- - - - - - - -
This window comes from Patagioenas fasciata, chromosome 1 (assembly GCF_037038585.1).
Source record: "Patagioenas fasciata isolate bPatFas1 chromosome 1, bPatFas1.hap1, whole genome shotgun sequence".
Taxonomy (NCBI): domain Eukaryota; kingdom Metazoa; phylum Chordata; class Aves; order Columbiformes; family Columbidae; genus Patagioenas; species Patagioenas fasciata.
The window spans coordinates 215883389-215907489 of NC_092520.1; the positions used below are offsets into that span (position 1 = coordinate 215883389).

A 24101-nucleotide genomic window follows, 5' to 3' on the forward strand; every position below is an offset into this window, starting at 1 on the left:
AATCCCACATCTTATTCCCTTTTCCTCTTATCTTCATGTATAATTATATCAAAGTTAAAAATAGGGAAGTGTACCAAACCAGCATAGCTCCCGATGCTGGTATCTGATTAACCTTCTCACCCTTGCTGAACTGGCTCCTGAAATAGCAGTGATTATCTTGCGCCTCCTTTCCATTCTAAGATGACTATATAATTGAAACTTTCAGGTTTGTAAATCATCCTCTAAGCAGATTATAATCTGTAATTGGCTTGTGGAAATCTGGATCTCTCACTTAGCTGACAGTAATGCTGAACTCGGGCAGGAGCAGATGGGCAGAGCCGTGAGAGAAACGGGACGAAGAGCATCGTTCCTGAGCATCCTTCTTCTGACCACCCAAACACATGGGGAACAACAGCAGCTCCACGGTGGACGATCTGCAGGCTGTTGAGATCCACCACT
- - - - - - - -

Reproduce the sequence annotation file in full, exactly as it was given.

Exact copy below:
This window comes from Patagioenas fasciata, chromosome 1 (assembly GCF_037038585.1).
Source record: "Patagioenas fasciata isolate bPatFas1 chromosome 1, bPatFas1.hap1, whole genome shotgun sequence".
Taxonomy (NCBI): domain Eukaryota; kingdom Metazoa; phylum Chordata; class Aves; order Columbiformes; family Columbidae; genus Patagioenas; species Patagioenas fasciata.
The window spans coordinates 215883389-215907489 of NC_092520.1; the positions used below are offsets into that span (position 1 = coordinate 215883389).

A 24101-nucleotide genomic window follows, 5' to 3' on the forward strand; every position below is an offset into this window, starting at 1 on the left:
AATCCCACATCTTATTCCCTTTTCCTCTTATCTTCATGTATAATTATATCAAAGTTAAAAATAGGGAAGTGTACCAAACCAGCATAGCTCCCGATGCTGGTATCTGATTAACCTTCTCACCCTTGCTGAACTGGCTCCTGAAATAGCAGTGATTATCTTGCGCCTCCTTTCCATTCTAAGATGACTATATAATTGAAACTTTCAGGTTTGTAAATCATCCTCTAAGCAGATTATAATCTGTAATTGGCTTGTGGAAATCTGGATCTCTCACTTAGCTGACAGTAATGCTGAACTCGGGCAGGAGCAGATGGGCAGAGCCGTGAGAGAAACGGGACGAAGAGCATCGTTCCTGAGCATCCTTCTTCTGACCACCCAAACACATGGGGAACAACAGCAGCTCCACGGTGGACGATCTGCAGGCTGTTGAGATCCACCACT